David Phillips writes; “Holy Cross church in Palermo opened its doors to visitors for a well attended art exhibit for five days in Christmastide to celebrate the Incarnation. The celebration of Christmas, or God taking flesh in Jesus Christ, is directly related to the Church’s decision in the 8th century to affirm the use of sacred images in Christian devotion. The exhibit explored the relation between earthly images and the divine archetypes in art, church architecture and the human soul.
“Icons and other exhibited objects from the Catholic, Orthodox and Coptic communities were on loan from local churches and private collections. Three Italian regions were represented (Sicily, Campania and Veneto), as well as art from other countries of the world, including Spain, Greece, Russia, Armenia, Ethiopia, and Brazil. Many of the objects were from the private collection of Marcella Croce, who was curator of the exhibit along with Fr David Phillips.
“There were panel descriptions of the works, including quotations from Leonid Ouspensky and Archbishop Rowan Williams, who have written on an Orthodox understanding of icons and their use in devotion. Panels with inscriptions and diagrams were erected in the sanctuary of Holy Cross to help people understand and reflect on the images of heaven and the soul communicated by the architecture, mosaics and stonework of the church. The final panel, was in the Marsala chapel - it had a mirror in the centre, with text in English and Italian on either side with quotations from Scripture and Dante's Divine Comedy. It explained how the visitor is an image of God, mirroring that glory to others, if the visitor looks upon Christ.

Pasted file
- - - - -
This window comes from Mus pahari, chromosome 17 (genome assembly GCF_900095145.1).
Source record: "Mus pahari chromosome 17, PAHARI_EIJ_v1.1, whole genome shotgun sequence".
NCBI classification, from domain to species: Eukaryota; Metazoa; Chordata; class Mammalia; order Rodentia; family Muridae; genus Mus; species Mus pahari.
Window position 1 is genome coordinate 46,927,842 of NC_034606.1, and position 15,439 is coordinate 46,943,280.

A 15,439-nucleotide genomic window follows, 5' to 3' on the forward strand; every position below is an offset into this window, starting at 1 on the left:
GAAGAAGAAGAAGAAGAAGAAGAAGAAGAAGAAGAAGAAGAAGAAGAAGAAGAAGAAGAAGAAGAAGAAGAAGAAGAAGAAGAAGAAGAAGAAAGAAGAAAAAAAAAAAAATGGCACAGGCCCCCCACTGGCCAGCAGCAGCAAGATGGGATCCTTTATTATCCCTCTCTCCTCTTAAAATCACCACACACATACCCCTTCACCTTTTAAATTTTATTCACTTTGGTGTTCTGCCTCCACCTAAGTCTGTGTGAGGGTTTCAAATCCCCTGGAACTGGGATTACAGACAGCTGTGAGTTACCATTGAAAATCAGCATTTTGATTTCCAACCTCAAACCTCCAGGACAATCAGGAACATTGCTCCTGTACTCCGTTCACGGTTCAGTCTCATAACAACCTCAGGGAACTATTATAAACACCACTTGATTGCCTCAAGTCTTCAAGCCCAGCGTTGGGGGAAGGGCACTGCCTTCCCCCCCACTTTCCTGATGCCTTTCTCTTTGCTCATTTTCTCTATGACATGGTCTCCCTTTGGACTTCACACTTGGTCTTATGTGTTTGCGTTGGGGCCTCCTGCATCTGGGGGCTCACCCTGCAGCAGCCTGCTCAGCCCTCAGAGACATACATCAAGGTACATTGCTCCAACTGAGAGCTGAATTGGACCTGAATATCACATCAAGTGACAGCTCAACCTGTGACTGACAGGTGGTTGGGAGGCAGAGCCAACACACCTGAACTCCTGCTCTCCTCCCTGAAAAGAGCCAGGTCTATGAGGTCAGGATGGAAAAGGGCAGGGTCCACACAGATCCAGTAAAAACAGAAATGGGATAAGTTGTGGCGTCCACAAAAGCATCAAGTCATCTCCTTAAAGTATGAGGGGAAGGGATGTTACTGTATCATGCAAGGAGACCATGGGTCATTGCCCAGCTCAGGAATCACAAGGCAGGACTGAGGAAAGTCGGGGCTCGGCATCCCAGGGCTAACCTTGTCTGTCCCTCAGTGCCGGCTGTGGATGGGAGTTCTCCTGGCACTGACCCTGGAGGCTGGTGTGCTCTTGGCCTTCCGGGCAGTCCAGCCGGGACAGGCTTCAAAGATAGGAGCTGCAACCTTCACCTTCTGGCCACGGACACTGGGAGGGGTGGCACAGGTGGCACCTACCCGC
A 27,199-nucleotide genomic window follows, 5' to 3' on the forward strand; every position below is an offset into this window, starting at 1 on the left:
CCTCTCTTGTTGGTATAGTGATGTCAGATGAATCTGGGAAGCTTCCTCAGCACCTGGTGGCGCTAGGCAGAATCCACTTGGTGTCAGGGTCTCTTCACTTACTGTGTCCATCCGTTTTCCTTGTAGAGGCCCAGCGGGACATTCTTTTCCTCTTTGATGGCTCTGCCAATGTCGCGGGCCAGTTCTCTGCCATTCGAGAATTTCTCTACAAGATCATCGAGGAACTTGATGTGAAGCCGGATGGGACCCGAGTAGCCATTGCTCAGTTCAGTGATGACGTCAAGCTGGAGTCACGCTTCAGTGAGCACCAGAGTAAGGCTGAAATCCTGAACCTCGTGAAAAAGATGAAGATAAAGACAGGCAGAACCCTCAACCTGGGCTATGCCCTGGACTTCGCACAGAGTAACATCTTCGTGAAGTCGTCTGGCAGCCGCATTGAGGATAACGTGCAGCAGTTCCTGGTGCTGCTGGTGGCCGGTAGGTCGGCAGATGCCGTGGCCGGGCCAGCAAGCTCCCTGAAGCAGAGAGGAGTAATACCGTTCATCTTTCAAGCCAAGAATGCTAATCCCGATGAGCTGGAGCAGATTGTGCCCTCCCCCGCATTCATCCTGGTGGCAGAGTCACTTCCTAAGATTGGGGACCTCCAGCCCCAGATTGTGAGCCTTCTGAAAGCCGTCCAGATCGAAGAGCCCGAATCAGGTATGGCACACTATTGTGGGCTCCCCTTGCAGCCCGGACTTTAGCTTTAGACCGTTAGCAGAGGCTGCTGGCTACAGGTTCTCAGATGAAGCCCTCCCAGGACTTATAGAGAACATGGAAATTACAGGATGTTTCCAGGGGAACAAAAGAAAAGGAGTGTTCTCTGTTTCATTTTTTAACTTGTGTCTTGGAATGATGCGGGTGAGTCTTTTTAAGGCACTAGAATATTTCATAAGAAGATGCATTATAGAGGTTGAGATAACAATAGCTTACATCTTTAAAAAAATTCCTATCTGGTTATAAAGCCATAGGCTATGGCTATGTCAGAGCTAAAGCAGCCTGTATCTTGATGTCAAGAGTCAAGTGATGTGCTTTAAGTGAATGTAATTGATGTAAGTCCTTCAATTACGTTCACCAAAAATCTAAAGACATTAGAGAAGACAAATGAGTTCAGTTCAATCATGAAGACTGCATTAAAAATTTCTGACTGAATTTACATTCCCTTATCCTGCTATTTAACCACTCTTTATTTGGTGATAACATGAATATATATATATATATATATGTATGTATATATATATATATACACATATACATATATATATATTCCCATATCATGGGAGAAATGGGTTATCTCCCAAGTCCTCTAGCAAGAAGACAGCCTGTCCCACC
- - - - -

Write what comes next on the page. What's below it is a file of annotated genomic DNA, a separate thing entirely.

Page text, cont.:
Find out more from the church website: http://www.chiesaanglicanapalermo.it/news_ArtExhibit.html